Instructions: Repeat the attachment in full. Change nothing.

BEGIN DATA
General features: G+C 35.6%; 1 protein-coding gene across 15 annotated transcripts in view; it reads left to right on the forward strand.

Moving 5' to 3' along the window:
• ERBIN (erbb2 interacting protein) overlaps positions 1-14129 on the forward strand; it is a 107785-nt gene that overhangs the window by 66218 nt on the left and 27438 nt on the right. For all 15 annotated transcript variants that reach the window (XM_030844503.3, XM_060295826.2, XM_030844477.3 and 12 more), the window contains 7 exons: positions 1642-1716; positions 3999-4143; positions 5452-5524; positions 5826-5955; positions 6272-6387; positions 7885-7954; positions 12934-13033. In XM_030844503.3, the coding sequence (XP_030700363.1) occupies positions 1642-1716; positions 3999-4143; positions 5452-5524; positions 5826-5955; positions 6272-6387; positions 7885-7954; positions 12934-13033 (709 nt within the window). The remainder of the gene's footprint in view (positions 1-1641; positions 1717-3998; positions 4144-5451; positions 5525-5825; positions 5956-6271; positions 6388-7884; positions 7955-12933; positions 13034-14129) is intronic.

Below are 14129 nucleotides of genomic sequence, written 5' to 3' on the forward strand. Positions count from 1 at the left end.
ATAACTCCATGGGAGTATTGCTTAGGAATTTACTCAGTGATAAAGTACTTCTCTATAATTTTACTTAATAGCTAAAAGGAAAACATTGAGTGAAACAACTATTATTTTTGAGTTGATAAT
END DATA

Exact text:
General features: G+C 35.6%; 1 protein-coding gene across 15 annotated transcripts in view; it reads left to right on the forward strand.

Moving 5' to 3' along the window:
• ERBIN (erbb2 interacting protein) overlaps positions 1-14129 on the forward strand; it is a 107785-nt gene that overhangs the window by 66218 nt on the left and 27438 nt on the right. For all 15 annotated transcript variants that reach the window (XM_030844503.3, XM_060295826.2, XM_030844477.3 and 12 more), the window contains 7 exons: positions 1642-1716; positions 3999-4143; positions 5452-5524; positions 5826-5955; positions 6272-6387; positions 7885-7954; positions 12934-13033. In XM_030844503.3, the coding sequence (XP_030700363.1) occupies positions 1642-1716; positions 3999-4143; positions 5452-5524; positions 5826-5955; positions 6272-6387; positions 7885-7954; positions 12934-13033 (709 nt within the window). The remainder of the gene's footprint in view (positions 1-1641; positions 1717-3998; positions 4144-5451; positions 5525-5825; positions 5956-6271; positions 6388-7884; positions 7955-12933; positions 13034-14129) is intronic.

Below are 14129 nucleotides of genomic sequence, written 5' to 3' on the forward strand. Positions count from 1 at the left end.
ATAACTCCATGGGAGTATTGCTTAGGAATTTACTCAGTGATAAAGTACTTCTCTATAATTTTACTTAATAGCTAAAAGGAAAACATTGAGTGAAACAACTATTATTTTTGAGTTGATAAT